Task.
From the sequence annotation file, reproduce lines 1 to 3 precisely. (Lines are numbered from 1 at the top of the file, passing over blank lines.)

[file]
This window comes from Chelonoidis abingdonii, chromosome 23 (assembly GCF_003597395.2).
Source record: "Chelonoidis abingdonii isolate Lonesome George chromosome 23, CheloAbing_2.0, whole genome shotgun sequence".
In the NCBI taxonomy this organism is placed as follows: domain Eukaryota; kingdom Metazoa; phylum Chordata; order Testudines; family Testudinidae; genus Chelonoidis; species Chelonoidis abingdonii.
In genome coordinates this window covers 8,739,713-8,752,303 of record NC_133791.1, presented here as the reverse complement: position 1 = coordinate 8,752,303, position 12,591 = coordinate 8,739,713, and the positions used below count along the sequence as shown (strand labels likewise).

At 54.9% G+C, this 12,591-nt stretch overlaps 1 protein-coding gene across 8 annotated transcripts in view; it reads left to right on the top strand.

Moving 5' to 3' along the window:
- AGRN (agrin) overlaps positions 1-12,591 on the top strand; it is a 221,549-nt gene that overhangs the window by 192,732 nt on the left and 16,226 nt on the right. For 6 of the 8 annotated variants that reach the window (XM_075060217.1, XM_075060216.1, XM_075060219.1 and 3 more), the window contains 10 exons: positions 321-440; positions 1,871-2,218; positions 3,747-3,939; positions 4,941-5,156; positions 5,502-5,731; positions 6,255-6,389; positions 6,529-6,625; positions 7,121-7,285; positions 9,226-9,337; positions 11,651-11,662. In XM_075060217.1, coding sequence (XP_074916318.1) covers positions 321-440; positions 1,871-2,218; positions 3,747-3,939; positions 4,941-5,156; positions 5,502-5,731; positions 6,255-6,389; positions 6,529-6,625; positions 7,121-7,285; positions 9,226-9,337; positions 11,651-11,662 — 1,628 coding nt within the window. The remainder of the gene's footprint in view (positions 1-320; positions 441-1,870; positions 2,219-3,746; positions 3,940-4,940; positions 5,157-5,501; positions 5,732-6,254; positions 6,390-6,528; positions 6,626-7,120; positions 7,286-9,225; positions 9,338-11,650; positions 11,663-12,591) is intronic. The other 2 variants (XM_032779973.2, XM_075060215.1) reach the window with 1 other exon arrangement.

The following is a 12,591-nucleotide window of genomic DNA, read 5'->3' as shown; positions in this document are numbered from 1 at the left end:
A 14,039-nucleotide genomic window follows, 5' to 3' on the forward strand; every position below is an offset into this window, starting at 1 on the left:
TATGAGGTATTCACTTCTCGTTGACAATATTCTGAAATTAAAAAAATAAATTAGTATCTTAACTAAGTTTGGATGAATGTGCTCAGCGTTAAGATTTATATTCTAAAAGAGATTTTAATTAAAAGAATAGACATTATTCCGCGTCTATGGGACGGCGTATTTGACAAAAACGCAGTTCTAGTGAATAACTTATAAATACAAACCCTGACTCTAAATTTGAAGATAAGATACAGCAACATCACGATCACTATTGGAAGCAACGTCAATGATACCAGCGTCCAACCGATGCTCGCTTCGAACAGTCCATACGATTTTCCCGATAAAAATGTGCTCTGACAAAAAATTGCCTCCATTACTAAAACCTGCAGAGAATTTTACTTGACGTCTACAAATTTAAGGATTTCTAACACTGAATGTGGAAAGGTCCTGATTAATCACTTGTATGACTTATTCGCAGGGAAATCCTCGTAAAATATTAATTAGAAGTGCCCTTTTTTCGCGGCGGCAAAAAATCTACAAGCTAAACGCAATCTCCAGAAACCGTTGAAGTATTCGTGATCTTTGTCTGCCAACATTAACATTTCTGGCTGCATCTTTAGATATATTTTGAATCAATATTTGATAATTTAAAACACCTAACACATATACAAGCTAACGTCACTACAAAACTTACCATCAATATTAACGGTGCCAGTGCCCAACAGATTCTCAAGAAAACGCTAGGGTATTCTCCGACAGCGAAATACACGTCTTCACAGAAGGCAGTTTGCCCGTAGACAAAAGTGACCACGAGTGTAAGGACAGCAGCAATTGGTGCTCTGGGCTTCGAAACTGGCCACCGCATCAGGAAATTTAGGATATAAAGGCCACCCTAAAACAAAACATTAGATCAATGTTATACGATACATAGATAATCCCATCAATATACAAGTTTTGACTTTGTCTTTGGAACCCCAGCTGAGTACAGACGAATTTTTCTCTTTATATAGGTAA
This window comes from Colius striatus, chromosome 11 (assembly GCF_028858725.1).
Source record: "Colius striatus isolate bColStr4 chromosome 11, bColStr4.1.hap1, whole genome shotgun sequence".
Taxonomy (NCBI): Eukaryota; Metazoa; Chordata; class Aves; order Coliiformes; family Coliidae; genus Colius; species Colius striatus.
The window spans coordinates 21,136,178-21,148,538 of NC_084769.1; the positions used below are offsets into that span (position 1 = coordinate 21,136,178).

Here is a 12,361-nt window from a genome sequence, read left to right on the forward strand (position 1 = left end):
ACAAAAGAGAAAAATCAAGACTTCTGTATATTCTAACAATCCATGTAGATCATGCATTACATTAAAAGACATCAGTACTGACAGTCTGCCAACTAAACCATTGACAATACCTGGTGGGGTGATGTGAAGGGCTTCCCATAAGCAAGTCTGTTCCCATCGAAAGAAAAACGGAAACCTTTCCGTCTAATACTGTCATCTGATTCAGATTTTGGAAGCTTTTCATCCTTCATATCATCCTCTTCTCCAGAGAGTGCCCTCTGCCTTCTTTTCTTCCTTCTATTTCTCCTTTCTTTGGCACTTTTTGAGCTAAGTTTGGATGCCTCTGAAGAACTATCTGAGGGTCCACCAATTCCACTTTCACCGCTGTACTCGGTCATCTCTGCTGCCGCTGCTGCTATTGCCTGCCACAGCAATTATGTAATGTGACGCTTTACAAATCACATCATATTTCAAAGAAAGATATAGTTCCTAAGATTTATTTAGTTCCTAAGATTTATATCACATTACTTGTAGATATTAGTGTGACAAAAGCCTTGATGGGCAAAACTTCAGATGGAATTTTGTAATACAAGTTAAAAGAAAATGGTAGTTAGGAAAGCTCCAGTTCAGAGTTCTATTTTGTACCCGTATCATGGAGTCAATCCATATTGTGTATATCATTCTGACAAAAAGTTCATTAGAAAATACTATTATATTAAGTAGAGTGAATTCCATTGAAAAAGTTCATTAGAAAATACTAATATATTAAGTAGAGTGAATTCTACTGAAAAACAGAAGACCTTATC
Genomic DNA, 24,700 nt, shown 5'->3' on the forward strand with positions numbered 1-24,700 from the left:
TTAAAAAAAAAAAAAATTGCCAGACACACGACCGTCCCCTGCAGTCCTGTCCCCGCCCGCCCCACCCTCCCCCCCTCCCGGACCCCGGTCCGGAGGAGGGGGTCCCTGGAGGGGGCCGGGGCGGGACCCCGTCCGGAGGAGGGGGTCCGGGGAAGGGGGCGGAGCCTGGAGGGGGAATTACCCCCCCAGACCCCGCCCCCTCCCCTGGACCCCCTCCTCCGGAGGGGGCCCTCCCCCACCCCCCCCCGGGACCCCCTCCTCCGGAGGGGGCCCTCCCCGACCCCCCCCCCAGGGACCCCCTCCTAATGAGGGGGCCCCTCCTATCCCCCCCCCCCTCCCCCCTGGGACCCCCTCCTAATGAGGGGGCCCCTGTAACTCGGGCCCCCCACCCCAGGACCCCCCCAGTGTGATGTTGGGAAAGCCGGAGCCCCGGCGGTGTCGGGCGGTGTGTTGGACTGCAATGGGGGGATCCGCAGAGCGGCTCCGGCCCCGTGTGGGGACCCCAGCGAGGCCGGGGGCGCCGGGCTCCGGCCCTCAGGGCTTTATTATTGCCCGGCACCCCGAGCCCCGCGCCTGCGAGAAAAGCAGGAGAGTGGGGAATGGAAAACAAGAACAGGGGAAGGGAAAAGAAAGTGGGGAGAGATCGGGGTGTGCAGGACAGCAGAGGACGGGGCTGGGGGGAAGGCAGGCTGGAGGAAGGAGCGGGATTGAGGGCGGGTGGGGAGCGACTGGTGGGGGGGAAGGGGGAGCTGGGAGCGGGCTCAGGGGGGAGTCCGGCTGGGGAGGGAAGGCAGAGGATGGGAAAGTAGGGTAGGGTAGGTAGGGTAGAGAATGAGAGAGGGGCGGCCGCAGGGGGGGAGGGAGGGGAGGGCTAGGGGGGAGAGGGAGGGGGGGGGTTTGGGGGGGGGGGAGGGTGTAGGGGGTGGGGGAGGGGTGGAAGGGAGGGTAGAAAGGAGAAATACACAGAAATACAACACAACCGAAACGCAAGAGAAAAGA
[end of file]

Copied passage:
This window comes from Chelonoidis abingdonii, chromosome 23 (assembly GCF_003597395.2).
Source record: "Chelonoidis abingdonii isolate Lonesome George chromosome 23, CheloAbing_2.0, whole genome shotgun sequence".
In the NCBI taxonomy this organism is placed as follows: domain Eukaryota; kingdom Metazoa; phylum Chordata; order Testudines; family Testudinidae; genus Chelonoidis; species Chelonoidis abingdonii.